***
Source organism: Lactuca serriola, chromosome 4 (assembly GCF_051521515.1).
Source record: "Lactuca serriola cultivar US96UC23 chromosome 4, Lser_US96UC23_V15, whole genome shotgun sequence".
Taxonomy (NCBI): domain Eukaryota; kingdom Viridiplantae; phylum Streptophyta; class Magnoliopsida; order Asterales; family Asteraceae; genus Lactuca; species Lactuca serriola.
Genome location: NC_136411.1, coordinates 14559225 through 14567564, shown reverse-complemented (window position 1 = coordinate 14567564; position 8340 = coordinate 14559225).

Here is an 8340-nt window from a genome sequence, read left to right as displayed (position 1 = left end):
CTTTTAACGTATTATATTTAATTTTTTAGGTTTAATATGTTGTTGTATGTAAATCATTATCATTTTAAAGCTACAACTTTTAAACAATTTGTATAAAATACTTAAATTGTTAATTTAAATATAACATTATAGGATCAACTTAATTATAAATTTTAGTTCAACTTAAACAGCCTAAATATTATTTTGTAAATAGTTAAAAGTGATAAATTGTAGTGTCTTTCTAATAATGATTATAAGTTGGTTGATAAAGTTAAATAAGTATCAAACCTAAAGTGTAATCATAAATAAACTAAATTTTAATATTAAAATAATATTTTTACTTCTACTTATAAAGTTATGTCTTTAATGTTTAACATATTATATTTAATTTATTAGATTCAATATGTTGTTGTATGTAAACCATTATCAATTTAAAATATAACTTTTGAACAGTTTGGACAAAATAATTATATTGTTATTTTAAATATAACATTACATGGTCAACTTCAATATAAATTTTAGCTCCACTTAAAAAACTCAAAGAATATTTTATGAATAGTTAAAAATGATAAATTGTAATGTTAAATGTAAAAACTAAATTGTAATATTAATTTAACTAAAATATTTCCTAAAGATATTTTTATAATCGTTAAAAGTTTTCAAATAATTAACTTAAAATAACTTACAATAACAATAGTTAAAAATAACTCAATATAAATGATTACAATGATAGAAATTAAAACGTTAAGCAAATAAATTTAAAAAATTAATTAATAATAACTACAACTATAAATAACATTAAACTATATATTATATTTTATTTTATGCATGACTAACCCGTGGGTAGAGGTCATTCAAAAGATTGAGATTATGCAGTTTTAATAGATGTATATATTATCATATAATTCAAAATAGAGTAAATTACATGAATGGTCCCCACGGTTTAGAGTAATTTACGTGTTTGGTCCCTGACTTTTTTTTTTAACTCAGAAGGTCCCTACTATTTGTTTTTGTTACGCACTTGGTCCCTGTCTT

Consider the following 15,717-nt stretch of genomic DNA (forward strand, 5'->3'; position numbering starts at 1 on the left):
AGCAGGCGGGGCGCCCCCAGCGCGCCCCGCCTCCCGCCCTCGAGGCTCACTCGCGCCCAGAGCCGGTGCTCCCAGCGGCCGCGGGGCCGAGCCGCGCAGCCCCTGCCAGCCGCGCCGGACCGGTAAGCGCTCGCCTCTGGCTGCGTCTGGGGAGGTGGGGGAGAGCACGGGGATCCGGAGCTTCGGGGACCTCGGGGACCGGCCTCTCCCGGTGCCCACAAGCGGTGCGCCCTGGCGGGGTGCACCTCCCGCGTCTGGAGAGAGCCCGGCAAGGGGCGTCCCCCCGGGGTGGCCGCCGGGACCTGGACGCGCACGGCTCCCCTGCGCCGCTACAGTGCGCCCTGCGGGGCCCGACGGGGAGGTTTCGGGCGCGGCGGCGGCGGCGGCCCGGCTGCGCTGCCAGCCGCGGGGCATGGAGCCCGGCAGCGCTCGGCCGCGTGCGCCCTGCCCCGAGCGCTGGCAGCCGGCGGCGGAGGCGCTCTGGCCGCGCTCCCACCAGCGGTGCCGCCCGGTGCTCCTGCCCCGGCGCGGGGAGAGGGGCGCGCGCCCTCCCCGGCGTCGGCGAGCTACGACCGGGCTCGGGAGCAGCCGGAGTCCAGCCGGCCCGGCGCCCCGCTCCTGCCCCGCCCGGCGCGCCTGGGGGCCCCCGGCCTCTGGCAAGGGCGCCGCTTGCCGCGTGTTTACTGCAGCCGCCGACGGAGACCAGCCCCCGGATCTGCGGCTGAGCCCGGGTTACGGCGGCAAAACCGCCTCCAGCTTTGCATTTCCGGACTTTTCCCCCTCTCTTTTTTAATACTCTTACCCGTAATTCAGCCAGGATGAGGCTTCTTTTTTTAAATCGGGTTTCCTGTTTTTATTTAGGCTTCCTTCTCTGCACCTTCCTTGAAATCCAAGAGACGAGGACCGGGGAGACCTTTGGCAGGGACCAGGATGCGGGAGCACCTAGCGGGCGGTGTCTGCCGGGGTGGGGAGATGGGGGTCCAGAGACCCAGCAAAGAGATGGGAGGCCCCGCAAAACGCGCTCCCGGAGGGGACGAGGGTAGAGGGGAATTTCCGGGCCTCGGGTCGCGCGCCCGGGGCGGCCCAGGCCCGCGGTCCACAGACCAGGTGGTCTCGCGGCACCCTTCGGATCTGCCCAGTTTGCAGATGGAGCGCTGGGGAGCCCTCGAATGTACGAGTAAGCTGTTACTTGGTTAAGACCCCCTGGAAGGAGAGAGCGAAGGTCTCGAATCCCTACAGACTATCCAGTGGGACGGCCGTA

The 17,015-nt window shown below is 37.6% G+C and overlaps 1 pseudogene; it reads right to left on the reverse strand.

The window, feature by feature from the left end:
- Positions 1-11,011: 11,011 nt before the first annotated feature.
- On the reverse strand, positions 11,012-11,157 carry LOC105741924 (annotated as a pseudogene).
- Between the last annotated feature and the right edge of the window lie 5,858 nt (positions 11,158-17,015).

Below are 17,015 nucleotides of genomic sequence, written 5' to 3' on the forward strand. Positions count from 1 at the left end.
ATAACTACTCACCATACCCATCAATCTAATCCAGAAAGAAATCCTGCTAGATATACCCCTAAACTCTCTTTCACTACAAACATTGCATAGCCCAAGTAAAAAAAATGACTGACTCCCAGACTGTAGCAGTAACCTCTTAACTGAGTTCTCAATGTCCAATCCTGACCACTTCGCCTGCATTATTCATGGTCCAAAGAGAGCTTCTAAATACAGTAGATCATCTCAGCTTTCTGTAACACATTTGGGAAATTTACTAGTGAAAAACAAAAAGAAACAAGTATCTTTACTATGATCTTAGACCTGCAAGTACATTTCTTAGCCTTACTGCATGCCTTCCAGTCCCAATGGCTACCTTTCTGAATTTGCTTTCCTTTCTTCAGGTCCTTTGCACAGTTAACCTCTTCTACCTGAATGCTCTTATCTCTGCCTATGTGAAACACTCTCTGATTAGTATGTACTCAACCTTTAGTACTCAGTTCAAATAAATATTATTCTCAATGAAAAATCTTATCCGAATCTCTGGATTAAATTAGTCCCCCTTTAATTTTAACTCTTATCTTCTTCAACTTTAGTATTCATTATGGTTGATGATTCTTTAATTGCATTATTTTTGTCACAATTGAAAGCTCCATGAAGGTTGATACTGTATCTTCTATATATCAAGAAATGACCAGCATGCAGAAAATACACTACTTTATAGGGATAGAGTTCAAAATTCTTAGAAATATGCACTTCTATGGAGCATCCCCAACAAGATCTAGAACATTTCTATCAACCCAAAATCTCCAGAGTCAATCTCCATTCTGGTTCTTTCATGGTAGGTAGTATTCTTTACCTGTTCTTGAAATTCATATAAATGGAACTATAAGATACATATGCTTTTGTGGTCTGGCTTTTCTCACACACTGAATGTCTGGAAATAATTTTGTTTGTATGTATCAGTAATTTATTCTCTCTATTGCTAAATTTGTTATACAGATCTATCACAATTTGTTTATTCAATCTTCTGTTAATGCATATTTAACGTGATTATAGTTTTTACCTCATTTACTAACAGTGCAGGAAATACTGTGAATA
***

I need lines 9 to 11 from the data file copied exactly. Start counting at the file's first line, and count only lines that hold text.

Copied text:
The 17,015-nt window shown below is 37.6% G+C and overlaps 1 pseudogene; it reads right to left on the reverse strand.

The window, feature by feature from the left end:
- Positions 1-11,011: 11,011 nt before the first annotated feature.